SM: The rice cooker Joséphine gets for herself and also from her father that evening seems to have its own very special meaning in this setting?

CD: It is two things, on the one hand it is there to really qualify my homage to Ozu, because he made a film called Late Spring that tells the same story, and it’s a film I like a lot. And on the other hand, in a way it was a sign to say that she’s not ready to go, she still thinks that they can improve the apartment. She doesn’t think it’s time to move.

SM: The scene in the bar, when the four main characters – father, daughter and the two neighbours – are stuck because their car broke down and they all dance together to ‘Nightshift’ by the Commodores, this scene seems to be the emotional heart of the film, but it also signifies a turning point.

CD: Yeah, I mean the father makes that decision, when he is dancing with his daughter. He holds her in his arms like a father, not like a lover, and then when Noé comes in it suddenly changes, things are changing. The father organised it in a way, but he is also suffering at the same time. And when he’s dancing with the woman from the bar, he’s also doing that to remind Gabrielle and his daughter that he’s a man and he has sacrificed a lot of things for her, and he is taking his freedom. He also needs that move.

SM: Do you see this as the central motif in the film, the wish to keep things as they are and the fear that comes with it that things might change too much, too fast?

CD: Definitely, that’s also why I chose the train-driving job, because I thought in a train, time is passing, everything is constantly changing, changing, changing… And I think deeply in myself I feel how much I would like everything to stay still sometimes and not to change.

SM: Trouble Every Day was probably your most extreme film. Did you feel it was a turning point? Did you want to do something very different after that film?

CD: Actually no, I think it was a weird thing that happened. A few years before I made a short film in New York with Vincent Gallo, and James Schamus, the American producer, was there and he asked me, ‘Why don’t you make a gore movie?’, and I said, ‘No, no, no, I’m not able to do that’, but he said ‘You should try’. And it was like that sort of thing that I had in mind all the time and somehow it became Trouble Every Day. Maybe if I’m honest I’m not able to joke about gore, and if I try that it’s going to be really painful. In a way I felt I had to make that film, it was very important for me.

SM: Josephine is studying economics and political science and we once see her in class; there’s also a scene where she gets caught in a student protest because they are about to close the faculty for anthropology at the university where she studies. Both scenes stand out in the otherwise very intimate atmosphere of the film. Why was it so important for you to include these scenes in the film?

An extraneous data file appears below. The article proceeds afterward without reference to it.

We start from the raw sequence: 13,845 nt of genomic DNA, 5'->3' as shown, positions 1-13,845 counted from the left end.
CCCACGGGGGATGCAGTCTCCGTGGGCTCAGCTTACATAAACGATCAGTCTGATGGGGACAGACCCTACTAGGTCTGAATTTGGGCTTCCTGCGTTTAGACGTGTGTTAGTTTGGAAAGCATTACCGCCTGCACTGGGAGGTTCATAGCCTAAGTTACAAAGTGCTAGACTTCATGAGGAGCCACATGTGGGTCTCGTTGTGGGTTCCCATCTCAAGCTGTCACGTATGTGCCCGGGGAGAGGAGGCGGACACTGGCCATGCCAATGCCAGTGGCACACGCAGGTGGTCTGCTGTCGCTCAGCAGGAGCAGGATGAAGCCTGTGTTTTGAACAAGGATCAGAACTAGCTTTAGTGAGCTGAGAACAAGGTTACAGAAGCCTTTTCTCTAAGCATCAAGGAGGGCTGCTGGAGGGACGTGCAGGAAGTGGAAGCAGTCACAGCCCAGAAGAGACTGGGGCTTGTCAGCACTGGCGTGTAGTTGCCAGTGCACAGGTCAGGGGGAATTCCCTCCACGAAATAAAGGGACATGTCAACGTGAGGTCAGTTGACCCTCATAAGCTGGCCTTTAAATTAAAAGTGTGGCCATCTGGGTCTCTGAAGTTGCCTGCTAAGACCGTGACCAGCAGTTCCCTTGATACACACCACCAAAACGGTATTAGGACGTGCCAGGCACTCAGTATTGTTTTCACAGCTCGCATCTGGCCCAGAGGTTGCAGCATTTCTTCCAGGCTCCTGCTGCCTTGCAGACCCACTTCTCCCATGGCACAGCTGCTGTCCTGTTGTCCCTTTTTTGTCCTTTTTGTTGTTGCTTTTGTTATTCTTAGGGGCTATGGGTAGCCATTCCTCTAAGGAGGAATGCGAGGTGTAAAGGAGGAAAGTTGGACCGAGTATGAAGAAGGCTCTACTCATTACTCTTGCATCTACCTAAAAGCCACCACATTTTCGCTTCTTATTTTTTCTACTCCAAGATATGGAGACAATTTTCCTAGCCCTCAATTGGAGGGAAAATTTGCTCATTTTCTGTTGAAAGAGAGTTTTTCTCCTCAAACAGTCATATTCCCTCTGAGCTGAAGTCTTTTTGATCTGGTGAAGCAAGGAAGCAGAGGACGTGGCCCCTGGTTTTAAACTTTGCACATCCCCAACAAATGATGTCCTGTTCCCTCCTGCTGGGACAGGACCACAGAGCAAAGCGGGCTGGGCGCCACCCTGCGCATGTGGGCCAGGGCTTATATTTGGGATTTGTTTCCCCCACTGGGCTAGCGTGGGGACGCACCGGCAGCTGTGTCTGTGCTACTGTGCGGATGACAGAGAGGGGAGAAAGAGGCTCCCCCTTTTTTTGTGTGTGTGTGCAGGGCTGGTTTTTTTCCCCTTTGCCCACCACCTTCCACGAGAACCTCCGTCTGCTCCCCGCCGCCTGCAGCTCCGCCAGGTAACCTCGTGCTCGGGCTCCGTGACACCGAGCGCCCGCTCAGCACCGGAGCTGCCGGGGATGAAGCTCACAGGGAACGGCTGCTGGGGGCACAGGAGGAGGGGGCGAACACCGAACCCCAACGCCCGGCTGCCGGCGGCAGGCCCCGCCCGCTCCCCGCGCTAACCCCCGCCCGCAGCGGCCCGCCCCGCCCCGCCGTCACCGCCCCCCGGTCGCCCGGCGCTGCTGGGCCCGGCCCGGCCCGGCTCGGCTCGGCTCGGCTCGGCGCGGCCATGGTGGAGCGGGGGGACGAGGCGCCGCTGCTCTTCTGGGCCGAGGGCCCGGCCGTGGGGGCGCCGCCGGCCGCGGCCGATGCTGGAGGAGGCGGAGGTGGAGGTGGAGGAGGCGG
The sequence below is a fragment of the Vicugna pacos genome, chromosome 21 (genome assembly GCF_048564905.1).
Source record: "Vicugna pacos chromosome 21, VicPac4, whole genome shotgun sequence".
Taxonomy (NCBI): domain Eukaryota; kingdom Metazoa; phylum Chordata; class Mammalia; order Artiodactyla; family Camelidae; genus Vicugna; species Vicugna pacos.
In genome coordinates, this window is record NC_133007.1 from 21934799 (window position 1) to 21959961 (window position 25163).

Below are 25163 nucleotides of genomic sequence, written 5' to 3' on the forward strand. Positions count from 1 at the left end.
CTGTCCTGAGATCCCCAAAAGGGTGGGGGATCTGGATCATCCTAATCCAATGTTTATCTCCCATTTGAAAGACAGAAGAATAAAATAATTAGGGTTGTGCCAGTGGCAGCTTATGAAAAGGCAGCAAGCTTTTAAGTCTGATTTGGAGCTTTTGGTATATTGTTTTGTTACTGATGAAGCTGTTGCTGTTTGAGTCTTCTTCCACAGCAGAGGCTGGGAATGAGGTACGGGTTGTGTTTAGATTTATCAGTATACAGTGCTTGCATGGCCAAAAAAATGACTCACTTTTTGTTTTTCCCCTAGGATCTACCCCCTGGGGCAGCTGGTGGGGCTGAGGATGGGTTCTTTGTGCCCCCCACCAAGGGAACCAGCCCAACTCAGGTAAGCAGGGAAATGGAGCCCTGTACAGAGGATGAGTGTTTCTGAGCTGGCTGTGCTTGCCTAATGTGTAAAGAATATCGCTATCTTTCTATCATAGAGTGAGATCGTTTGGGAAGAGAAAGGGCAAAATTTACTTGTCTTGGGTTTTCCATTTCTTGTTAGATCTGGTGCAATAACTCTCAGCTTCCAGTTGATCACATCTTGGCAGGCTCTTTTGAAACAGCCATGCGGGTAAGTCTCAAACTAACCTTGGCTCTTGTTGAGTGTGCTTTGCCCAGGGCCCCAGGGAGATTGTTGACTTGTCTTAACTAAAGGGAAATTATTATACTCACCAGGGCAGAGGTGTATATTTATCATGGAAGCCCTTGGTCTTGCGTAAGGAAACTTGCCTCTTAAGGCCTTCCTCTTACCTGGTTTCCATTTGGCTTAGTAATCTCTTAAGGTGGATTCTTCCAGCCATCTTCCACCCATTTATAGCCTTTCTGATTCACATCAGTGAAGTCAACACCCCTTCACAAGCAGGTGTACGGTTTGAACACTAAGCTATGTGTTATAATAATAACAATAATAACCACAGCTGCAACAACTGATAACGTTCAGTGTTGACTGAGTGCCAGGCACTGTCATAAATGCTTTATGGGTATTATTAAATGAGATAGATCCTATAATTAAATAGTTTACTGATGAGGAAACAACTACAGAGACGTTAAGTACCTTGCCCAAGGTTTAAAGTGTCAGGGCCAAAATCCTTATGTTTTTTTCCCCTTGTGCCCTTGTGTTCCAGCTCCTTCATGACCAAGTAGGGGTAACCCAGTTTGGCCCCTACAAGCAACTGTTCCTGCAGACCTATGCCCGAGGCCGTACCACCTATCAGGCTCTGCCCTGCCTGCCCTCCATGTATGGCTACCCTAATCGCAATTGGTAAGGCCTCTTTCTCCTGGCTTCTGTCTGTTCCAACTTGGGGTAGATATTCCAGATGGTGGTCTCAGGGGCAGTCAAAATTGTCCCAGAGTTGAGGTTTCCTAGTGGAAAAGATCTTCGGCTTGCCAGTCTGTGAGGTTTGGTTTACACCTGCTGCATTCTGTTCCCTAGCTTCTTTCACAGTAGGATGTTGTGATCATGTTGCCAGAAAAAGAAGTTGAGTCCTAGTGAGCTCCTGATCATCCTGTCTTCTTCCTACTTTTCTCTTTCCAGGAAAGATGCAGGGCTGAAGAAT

CD: I knew it would be a little bit different, but I thought if she is studying in that particular university where they actually really closed anthropology because they thought that for young people from the estates it is better to learn a good job and not to study anthropology, then it matters. It’s superfluous when you’re white and in a good university but in Saint-Denis it’s a question you can raise every day, because it’s true that people are not treated so well there.

SM: Is the ethnicity of the characters important to the film?

CD: I think it was important to see that, to be black in this university doesn’t mean that you’re only there to learn so you get a good job, you also want to understand. So many times I was told ‘Oh, but this is gone, the debt’ and ‘Frantz Fanon is out of fashion’ and so on, and I said, ‘Fine, I don’t care’. For me it was still very important. And at that time nobody knew that Barack Obama was going to be elected and then, last year, when I had finished the film, I was invited to Haward and MIT [Massachusetts Institute of Technology] during the election and every student was quoting Frantz Fanon, it was so much fun. When it comes to humiliation, I think we always forget that we – white people – are often still not very serious with these kinds of questions. I kept the speech that Obama gave before the election because he speaks so well about racism and humiliation.

SM: You’re currently about to finish your new film called White Material, starring Isabelle Huppert…

CD: Yes, I hope it’s going to be finished for Toronto. But please don’t make me say something about it. I don’t like to talk about things that are not yet completed… you’ll see.

Interview by Sophie Moran




30 April-2 May 2009

Odeon Covent Garden, Curzon Soho, London

Cine-Excess website


27-31 August 2009

Empire Cinema, London

FrightFest website